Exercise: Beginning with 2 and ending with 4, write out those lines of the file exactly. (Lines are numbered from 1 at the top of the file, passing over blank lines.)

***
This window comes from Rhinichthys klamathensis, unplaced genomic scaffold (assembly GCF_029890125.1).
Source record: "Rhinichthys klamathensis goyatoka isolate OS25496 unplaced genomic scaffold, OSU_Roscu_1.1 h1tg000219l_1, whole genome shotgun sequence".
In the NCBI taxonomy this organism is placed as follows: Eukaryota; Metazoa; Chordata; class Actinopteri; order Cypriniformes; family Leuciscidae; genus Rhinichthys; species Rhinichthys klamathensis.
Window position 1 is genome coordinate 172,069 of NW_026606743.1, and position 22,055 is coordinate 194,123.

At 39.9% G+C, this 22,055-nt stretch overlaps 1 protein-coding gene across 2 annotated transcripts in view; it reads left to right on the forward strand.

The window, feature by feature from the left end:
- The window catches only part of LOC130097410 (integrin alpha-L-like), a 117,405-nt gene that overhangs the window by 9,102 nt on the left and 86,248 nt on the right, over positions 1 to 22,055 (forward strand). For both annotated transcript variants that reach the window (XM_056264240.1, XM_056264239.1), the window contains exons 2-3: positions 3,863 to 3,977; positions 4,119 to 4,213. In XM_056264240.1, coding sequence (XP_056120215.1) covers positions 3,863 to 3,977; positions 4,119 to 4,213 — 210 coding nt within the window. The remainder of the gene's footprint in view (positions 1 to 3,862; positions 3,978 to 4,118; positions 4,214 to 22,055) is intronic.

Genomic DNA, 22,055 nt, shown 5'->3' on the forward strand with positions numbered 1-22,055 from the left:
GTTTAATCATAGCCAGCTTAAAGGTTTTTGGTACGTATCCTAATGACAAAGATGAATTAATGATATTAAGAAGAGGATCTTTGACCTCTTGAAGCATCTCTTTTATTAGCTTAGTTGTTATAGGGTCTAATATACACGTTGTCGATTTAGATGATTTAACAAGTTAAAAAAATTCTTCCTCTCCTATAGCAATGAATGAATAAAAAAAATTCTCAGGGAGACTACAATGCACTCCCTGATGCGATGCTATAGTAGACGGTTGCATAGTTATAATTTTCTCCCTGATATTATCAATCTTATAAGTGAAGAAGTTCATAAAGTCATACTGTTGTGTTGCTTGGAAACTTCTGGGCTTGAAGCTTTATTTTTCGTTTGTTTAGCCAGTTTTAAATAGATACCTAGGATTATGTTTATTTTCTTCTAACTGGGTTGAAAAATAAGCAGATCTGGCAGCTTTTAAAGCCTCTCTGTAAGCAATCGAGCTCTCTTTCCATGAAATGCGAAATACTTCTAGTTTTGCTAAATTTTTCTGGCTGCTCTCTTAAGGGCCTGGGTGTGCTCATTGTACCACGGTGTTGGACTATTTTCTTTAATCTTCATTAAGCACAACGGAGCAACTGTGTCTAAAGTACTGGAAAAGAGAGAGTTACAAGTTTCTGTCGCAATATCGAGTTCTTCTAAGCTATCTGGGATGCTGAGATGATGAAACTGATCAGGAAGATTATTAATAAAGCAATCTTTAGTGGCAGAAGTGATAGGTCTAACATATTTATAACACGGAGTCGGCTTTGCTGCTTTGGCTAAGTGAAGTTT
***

Source record: "Rhinichthys klamathensis goyatoka isolate OS25496 unplaced genomic scaffold, OSU_Roscu_1.1 h1tg000219l_1, whole genome shotgun sequence".
In the NCBI taxonomy this organism is placed as follows: Eukaryota; Metazoa; Chordata; class Actinopteri; order Cypriniformes; family Leuciscidae; genus Rhinichthys; species Rhinichthys klamathensis.
Window position 1 is genome coordinate 172,069 of NW_026606743.1, and position 22,055 is coordinate 194,123.